Every problem comes with a solution

Tuesday, March 3, 2009


During my second month of nursing school, our professor gave us a pop quiz. I was a conscientious student and had breezed through the questions, until I read the last one:
"What is the first name of the woman who cleans the school?"
Surely this was some kind of joke. I had seen the cleaning woman several times. She was tall, dark-haired and in her 50s, but how would I know her name? I handed in my paper, leaving the last question blank.
Before class ended, one student asked if the last question would count toward our quiz grade. "Absolutely," said the professor.
"In your careers you will meet many people. All are significant. They deserve your attention and care, even if all you do is smile and say 'hello'.
"I've never forgotten that lesson. I also learned her name was Dorothy.
[Contributed by Alex Perimenis]

Patience - the need of the hour!

Why don't you give another try?

Must read!!!

The strong and the weak

The fence

There once was a boy who had a temper. His father gave him a bag of nails and told him that every time he lost his temper, he must hammer a nail into the back of the fence.
The first day the boy had driven 37 nails into the fence. Over the next few weeks as he learned to control his anger the number of nails hammered gradually dwindled down.
He discovered it was easier to hold his temper than to drive nails into the fence.
Finally the day came when he didn't lose his temper. He told his father and his father suggested that the boy now pull out one nail for each day that he was able to hold his anger. The days passed and the boy told his father that all the nails were gone.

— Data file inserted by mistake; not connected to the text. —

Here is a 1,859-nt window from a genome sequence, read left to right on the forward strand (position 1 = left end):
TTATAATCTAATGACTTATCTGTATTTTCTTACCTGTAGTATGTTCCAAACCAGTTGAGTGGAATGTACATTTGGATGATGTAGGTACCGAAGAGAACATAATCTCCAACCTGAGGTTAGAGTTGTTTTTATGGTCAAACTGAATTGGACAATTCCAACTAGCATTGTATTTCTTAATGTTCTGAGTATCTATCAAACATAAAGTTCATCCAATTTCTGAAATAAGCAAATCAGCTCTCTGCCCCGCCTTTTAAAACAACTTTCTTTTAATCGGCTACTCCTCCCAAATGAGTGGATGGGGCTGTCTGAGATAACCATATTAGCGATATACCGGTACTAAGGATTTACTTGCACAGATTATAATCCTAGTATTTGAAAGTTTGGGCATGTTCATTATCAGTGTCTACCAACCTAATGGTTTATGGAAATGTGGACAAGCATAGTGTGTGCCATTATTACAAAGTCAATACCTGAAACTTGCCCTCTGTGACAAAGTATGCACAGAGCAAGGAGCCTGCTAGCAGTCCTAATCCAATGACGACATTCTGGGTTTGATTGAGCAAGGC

The father took the boy by the hand and led him to the fence. He said look at the holes in the fence. The fence will never be the same, when you say things in anger, they leave a scar just like the ones on the fence. You can put a knife in a man and draw it out. it won't matter how many times you say I am sorry, the wound is still there. A verbal wound is as bad as a physical one. Friends are very rare. they make you smile and encourage you to succeed. They lend an ear, and always want to open their hearts to us.

Realise your worth

Reach for the sky


Two men, both seriously ill, occupied the same hospital room. One man was allowed to sit up in his bed for an hour each afternoon to help drain the fluid from his lungs. His bed was next to the room's only window. The other man had to spend all his time flat on his back. The men talked for hours on end. They spoke of their wives and families, their homes, their jobs, their involvement in the military service where they had been on vacation.
Every afternoon when the man in the bed by the window could sit up he would pass the time by describing to his roommate all the things he could see outside the window.
The man in the other bed began to live for those one hour periods where his life would be broadened and enlivened by all the activity and color of the world outside.
The window overlooked a park with a lovely lake. Ducks and swans played on the water while children sailed their model boats. Young lovers walked arm in arm amidst flowers of every color of the rainbow. Grand old trees graced the landscape, and a fine view of the city skyline could be seen in the distance. As the man by the window described all this in exquisite detail, the man on the other side of the room would close his eyes and imagine the scene.
One warm afternoon the man by the window described a parade passing by. Although the other man couldn't hear the band he could see it in his mind's eye as the gentleman by the window portrayed it with descriptive words.